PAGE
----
Chinese botanists use Microsoft machine intelligence to aid in flower recognition project

Kit McDonald

Microsoft's Yong Rui

What exactly is that flower over there? The Institute of Botany at the Chinese Academy of Sciences is teaming up with Microsoft Research to solve the undying question many people have in mind. With a project called the Smart Flower Recognition System, machine learning and recognition is being incorporated into an application that will make identifying flowers much easier with just a picture.

After listening to Yong Rui’s seminar explaining image-recognition technology and its capabilities, the IBCAS botanists were inspired. In collaboration with Microsoft Research Asia, they began developing an engine that could harness these technologies towards recognizing plant related images. Unfortunately, nearly 2.6 million images were quickly submitted to data storage without any filtration to speak of. Jianlong Fu provided a solution through trial and error, building tools that filtered out bad images and discerned the intricacies of each species of flowers.

The Smart Flower Recognition System was then integrated with a 20-layer neural network, sifting through the thousands of images submitted. With nearly 800,000 pictures, the engine accurately identified more than 90% of flowers. The achievement is close to the success rate of human botanists.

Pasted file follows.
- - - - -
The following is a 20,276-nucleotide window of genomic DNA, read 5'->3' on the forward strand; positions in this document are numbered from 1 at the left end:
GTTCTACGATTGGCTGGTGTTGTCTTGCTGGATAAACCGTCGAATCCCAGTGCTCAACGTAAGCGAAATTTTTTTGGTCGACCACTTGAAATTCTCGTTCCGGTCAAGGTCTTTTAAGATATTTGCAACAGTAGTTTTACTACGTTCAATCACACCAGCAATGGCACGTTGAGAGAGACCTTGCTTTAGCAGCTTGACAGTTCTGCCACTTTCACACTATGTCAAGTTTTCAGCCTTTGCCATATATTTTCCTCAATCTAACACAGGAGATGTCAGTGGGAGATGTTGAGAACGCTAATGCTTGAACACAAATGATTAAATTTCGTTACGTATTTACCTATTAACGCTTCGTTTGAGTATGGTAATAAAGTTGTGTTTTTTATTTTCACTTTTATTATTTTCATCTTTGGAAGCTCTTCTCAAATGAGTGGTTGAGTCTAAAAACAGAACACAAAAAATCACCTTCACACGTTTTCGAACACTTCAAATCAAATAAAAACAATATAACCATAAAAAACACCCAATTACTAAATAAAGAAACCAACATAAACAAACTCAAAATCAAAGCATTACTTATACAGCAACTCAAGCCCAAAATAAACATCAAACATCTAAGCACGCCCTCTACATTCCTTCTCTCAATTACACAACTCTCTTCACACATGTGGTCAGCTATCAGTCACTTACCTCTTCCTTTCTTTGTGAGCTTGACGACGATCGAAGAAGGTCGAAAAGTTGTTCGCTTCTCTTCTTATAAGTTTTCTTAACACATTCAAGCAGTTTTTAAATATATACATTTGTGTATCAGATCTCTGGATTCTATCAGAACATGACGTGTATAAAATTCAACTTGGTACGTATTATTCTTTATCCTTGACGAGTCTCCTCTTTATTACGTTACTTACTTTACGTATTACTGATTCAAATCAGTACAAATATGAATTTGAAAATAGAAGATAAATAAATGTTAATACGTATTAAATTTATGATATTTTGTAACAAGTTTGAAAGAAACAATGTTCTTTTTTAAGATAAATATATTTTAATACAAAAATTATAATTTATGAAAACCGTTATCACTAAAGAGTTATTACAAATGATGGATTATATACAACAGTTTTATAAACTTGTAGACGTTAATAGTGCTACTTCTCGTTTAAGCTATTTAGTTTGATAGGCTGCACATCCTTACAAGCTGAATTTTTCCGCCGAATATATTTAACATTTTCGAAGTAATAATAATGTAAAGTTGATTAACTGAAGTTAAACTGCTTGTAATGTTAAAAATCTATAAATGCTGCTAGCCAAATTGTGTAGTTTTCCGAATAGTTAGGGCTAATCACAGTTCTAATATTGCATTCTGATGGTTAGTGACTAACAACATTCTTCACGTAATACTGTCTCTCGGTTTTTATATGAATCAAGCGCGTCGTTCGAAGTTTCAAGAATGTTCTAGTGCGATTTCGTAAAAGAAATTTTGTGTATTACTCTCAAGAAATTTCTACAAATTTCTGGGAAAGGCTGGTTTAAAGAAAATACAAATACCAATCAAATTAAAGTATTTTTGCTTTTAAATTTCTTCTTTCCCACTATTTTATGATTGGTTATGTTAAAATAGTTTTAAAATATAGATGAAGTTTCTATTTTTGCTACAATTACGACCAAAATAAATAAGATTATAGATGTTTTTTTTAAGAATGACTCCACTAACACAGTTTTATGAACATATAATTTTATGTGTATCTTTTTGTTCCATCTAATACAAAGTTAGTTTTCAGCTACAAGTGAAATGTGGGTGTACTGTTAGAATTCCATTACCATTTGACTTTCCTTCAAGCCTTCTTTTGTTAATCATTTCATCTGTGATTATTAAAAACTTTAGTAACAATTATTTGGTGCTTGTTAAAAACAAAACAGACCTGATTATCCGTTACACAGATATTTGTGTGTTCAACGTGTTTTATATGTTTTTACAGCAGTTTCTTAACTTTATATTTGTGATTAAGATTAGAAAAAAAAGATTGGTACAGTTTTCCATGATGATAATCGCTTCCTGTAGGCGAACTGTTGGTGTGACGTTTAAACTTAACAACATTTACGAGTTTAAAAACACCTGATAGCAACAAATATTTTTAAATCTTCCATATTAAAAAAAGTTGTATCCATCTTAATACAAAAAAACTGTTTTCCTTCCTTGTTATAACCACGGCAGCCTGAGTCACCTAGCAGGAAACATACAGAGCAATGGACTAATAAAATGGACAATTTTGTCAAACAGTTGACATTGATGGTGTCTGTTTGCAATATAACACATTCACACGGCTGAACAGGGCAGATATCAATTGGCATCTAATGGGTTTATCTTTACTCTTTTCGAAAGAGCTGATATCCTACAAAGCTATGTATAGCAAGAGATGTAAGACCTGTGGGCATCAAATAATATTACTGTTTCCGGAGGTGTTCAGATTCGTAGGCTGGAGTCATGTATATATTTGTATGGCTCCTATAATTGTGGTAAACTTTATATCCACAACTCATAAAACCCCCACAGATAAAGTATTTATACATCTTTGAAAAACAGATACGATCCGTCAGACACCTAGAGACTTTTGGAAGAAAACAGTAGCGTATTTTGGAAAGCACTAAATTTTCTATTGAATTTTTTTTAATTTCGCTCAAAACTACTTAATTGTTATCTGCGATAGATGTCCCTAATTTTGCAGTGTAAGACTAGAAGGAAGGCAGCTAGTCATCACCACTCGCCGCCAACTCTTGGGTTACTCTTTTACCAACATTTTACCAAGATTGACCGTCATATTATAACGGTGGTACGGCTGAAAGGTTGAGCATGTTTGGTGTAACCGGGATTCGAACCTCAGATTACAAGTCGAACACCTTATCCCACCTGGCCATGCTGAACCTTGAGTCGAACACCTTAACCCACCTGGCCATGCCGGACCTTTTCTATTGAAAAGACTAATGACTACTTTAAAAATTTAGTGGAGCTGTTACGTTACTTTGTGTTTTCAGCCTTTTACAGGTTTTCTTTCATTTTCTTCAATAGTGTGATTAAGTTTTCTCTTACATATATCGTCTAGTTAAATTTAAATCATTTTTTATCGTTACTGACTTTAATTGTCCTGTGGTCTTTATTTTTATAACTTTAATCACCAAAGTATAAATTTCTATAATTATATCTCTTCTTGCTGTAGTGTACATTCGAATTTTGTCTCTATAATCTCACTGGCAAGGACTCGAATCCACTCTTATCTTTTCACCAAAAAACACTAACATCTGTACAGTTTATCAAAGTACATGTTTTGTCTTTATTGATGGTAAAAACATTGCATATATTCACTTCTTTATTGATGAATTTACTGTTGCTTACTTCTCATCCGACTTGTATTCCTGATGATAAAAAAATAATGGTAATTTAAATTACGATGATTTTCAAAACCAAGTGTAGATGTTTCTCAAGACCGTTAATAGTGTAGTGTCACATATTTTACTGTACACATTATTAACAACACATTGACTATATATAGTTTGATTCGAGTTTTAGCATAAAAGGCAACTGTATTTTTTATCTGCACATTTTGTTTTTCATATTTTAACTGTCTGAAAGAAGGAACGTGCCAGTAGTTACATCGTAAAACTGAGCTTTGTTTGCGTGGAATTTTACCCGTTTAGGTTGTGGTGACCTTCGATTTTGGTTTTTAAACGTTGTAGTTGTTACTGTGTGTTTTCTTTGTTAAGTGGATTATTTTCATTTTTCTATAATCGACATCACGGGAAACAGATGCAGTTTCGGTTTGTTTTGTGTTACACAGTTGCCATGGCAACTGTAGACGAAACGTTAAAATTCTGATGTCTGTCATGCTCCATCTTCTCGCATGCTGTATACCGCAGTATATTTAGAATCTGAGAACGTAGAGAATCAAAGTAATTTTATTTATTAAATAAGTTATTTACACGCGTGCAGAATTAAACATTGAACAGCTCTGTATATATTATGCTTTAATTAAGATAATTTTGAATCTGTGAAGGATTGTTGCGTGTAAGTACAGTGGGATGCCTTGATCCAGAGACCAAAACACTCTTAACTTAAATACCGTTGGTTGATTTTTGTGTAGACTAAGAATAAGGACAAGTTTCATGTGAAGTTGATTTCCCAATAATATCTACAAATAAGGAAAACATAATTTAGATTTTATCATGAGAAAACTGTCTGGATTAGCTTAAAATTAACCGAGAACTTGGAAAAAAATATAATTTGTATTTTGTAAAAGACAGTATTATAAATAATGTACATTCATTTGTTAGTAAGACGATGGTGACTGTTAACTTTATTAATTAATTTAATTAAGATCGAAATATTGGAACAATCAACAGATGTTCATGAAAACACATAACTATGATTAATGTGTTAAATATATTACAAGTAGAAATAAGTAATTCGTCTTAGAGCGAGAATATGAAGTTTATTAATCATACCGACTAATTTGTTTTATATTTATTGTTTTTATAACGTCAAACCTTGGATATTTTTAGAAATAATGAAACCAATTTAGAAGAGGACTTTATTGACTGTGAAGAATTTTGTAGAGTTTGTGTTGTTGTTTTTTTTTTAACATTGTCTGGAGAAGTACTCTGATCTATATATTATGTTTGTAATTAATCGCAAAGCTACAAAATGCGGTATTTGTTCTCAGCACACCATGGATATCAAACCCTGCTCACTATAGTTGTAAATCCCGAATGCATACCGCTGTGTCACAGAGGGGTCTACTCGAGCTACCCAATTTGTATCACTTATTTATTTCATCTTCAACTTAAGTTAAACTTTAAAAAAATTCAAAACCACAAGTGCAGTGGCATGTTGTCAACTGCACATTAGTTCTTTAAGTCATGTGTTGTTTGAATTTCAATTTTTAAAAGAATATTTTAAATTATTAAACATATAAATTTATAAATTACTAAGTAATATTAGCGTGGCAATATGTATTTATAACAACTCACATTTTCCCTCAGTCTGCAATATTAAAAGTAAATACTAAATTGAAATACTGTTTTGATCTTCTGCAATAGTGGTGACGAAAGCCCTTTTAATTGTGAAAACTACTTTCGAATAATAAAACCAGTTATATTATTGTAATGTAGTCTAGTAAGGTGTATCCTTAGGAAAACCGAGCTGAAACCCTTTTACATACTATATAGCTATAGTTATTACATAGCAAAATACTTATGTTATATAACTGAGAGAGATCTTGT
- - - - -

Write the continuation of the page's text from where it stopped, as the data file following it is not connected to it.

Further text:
The recognition software has more capability than just recognizing flowers. The Caffe deep-learning framework developed by the Berkely Vision and Learning Center focused on autonomous perception research. It’s already used for academic research projects, prototypes, and industrial applications of a large variety. Through the use of the neural network library, developers and users can find tags for images in a minimal amount of time. Interested parties looking into the framework’s utility can experience a minor demo on the Berkeley Vision site by providing an image URL or uploading a file.

More technology is evolving every day towards progressive machine learning and recognition. For now, Chinese botanists are grateful for the tool and hope to see developers build applications for real world application to sate the curious flower hunter.